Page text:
Blender HPL3 export plugin
This addon allows you to model anything from single assets to entire maps within Blender, and synchronize them to an HPL3 engine map, automatically creating and configuring textures, material, and entity files for a fast iteration process. The script is also capable of removing objects from the HPL3 map which have been removed in the Blender scene, exporting rigged and animated objects, and baking lighting onto scene objects.
Add-on homepage: GitHub
The add-on requires Blender 2.80 or later.
- Go to GitHub → "Clone or Download" → "Download ZIP"
/nvidiafolder to Blender's addons directory (
- Open Blender, go to Edit → Preferences → Add-ons → Search "hpl3"
- Check box next to Import-Export: HPL3 Export and press Save Preferences
- Exit window and go to the Tools bar in the left side of the 3D View. Drag the width of the Tools bar out to set fields, and press T to hide the tools bar at any time. Have fun!
Important usage notes
On export, the sub directory and mesh file will take this name
Suzanne.dae, and having name conflicts in HPL3 can cause the wrong textures to load. The
Object Name does not matter as much, and will be used to name that instance of the object when placed in the map.
Give each object a unique name in the asset's
Object Data panel (under the poly triangle icon, not to be confused with the
Object panel under the cube icon). Example:
Object name = "evil_suzanne_by_doorway.005" Mesh Datablock name = "Suzanne"
- Rigged Meshes: Use
Single Exportwhen you have an animated mesh broken into separate objects (e.g. shirt, head, hair) that are deformed by the same armature (skeleton). Exporting meshes that are deformed by different armatures to one file/entity is not supported by HPL3 and will produce unexpected results.
- Baking Modes: Textures Per Material: Think of each material as having its own UV set. Faces assigned to Material A cannot overlap in the UV editor with other Material A faces, though it is ok (even recommended) for faces assigned to Material B to use up the full UV space, since it won't matter if a face from Material A overlaps with a face from Material B.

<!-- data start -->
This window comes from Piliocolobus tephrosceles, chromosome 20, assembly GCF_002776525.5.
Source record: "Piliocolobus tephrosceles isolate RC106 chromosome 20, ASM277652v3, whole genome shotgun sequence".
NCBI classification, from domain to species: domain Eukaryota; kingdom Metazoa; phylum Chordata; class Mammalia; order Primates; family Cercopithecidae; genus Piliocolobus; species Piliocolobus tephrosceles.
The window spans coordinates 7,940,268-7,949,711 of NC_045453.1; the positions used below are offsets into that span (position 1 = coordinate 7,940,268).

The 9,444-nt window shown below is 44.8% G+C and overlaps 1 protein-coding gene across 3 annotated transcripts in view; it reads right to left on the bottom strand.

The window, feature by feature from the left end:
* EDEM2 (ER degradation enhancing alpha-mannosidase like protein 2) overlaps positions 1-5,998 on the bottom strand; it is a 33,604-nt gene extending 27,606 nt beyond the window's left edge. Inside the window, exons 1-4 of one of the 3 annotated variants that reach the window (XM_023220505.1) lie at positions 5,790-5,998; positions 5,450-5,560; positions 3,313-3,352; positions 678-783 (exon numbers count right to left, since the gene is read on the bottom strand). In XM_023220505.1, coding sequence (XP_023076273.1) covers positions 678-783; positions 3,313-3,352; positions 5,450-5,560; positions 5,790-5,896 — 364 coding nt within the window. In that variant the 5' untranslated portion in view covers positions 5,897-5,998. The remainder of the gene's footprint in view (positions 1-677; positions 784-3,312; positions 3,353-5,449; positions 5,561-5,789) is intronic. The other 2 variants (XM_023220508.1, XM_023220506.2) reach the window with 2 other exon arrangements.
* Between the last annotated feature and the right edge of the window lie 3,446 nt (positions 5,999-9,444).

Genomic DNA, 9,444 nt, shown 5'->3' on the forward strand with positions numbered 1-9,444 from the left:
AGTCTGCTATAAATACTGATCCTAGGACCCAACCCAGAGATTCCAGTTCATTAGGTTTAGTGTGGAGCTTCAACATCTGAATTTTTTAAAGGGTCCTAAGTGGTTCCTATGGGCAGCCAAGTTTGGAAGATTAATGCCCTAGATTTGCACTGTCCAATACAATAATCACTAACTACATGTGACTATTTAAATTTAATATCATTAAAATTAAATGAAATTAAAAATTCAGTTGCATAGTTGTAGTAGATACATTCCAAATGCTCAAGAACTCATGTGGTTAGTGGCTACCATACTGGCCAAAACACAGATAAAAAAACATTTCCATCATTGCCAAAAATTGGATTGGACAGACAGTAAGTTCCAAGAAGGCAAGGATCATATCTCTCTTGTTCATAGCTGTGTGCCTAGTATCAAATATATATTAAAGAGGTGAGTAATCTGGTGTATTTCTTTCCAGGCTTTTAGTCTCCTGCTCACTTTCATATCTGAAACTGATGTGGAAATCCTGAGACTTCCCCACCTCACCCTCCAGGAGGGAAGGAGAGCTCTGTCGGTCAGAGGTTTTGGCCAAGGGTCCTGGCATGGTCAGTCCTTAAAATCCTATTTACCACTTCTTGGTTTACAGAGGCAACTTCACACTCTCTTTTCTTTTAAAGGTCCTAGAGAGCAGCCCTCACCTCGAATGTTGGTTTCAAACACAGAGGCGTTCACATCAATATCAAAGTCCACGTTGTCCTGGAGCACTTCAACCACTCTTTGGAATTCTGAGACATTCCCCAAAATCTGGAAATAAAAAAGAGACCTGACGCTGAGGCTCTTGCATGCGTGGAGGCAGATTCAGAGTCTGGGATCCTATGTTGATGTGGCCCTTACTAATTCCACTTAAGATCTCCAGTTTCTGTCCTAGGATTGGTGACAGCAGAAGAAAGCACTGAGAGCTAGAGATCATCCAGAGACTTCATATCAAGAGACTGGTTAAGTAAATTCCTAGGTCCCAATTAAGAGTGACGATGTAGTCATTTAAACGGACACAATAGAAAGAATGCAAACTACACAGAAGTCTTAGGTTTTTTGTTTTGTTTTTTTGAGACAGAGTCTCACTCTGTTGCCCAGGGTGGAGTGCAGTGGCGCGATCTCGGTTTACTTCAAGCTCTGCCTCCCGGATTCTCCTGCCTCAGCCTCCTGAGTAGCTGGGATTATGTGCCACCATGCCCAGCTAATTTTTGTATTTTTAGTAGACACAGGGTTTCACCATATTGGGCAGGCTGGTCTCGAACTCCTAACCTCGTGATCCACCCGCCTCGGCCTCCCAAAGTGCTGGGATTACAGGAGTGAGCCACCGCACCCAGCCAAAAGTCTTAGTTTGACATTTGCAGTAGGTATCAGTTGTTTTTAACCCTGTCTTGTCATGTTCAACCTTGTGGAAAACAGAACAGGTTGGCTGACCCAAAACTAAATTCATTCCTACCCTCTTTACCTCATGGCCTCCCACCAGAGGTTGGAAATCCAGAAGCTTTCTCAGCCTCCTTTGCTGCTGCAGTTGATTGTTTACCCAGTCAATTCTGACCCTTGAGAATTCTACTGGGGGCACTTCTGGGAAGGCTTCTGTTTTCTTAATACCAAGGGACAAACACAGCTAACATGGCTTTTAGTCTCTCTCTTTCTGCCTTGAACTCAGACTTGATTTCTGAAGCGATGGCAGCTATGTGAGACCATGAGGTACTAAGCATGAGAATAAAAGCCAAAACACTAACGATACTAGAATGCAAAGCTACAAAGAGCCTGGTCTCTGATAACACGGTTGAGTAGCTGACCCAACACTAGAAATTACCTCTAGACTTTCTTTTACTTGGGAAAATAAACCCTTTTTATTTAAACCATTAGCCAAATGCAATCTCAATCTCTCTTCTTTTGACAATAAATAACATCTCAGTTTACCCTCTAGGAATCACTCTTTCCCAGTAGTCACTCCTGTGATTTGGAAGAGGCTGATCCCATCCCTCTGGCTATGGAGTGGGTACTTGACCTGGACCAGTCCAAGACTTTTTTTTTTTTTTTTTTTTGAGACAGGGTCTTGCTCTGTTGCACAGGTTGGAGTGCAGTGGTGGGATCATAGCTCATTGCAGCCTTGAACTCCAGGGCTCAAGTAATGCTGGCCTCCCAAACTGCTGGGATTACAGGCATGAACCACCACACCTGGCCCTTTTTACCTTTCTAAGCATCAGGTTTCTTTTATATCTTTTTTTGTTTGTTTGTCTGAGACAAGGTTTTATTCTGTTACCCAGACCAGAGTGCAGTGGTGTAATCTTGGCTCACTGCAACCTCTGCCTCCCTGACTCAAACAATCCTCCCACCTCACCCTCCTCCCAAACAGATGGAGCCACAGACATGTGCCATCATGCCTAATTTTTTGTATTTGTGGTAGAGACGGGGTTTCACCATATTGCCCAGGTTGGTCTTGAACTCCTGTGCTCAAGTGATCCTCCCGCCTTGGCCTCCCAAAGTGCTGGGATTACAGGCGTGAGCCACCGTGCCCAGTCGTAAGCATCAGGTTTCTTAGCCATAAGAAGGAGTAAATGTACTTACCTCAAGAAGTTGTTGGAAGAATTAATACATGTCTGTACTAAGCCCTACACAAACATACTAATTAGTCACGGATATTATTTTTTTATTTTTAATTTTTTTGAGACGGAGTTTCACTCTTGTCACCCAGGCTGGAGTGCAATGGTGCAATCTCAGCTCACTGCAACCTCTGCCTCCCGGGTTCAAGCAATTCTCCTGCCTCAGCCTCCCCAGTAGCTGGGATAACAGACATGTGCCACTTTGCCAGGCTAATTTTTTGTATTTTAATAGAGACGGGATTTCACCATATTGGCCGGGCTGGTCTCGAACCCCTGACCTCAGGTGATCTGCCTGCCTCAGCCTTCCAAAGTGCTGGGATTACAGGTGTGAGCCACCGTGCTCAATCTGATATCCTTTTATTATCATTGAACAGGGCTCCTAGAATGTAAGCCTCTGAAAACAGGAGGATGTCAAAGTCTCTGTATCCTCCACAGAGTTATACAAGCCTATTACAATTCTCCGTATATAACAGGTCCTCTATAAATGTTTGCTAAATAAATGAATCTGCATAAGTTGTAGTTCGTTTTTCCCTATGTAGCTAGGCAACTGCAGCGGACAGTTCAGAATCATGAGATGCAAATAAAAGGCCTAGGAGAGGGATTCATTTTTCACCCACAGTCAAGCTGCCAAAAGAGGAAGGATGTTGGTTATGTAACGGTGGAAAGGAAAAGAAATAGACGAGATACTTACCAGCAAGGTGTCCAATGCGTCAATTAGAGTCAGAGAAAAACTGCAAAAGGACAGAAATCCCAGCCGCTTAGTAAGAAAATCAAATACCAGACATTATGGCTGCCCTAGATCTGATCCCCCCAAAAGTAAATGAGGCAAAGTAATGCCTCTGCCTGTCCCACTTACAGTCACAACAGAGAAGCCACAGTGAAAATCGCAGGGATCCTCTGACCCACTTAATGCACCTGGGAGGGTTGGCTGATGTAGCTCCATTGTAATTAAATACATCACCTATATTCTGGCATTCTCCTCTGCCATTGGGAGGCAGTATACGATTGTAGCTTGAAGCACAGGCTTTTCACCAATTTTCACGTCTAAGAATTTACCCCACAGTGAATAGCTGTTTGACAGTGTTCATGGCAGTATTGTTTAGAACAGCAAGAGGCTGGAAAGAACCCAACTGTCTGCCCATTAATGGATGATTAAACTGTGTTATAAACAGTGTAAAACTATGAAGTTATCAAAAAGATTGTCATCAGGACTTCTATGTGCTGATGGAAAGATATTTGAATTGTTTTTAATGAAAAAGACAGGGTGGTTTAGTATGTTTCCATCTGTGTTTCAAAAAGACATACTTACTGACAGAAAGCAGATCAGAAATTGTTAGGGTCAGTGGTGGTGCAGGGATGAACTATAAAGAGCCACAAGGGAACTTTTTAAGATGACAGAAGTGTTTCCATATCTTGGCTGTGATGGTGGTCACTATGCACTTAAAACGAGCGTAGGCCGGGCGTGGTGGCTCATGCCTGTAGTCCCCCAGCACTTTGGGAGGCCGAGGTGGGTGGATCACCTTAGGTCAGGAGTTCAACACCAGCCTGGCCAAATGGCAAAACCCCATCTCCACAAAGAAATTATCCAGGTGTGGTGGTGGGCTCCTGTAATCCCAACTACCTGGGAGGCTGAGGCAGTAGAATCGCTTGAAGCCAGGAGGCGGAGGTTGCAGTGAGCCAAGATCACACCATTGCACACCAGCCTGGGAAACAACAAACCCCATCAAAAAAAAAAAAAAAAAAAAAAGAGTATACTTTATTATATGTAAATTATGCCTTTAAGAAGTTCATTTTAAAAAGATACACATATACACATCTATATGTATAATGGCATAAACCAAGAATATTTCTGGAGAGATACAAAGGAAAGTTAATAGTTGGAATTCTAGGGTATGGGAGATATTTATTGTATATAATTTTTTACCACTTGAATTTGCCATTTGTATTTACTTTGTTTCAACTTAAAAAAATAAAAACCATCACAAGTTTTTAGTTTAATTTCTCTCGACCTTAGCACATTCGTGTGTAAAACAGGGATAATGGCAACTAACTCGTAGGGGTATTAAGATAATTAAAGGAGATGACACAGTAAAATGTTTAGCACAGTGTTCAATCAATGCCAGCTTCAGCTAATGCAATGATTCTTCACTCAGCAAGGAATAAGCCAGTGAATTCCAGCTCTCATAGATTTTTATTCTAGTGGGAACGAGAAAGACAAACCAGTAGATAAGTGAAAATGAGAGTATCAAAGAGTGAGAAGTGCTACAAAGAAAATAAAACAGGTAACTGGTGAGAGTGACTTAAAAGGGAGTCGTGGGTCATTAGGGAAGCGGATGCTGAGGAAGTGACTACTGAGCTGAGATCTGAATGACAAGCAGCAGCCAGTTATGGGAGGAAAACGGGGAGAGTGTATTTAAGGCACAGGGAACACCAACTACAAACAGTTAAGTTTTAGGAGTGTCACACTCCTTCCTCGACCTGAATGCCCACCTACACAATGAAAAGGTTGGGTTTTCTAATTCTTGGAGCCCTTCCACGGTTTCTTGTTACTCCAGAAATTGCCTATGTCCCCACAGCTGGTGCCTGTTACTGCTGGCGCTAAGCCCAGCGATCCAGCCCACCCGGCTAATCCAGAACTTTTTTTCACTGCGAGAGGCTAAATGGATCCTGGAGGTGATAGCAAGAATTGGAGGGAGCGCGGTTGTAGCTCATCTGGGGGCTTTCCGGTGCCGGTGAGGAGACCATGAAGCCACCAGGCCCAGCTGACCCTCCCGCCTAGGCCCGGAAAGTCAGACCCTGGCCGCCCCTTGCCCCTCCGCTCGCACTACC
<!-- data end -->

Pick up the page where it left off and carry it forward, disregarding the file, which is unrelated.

- Textures Per Material: Think of each material as having its own UV set. Faces assigned to Material A cannot overlap in the UV editor with other Material A faces, though it is ok (even recommended) for faces assigned to Material B to use up the full UV space, since it won't matter if a face from Material A overlaps with a face from Material B.
- Instancing: Use
Alt+Dto create copies of an object in Blender to place around a map, since they will point to the same
Meshdatablock. Using Copy/Paste or Shift+D creates a new
Meshdatablock every time, and therefore a new .dae and .dds file on export, leaving you with multiple repeat numbered .dae and/or .dds files taking unnecessary space on export.
- If texture is black or has black parts, make sure UV faces are within the square UV boundary. Texture baking requires that each material use a single
Principled BSDFnode and that all UV faces lie within UV coordinate bounds
- Hover your pointer over options for more in-depth info on how to use them
- When using
Textures Per Material, if texture is black or has black parts, make sure objects are UV unwrapped and UV faces are within the UV boundary. This mode requires that all UV faces lie within UV image bounds.
- If materials are failing to export properly, try switching between
Textures Per Materialand
Textures Per Object, as one mode may work better with your material setup than the other. Also, keep in mind that texture baking requires that each material use a single
- In the Level Editor, if objects fail to appear after pressing the button to reload static object or entity changes, try exiting out of the editor and reloading your map to make objects appear properly again.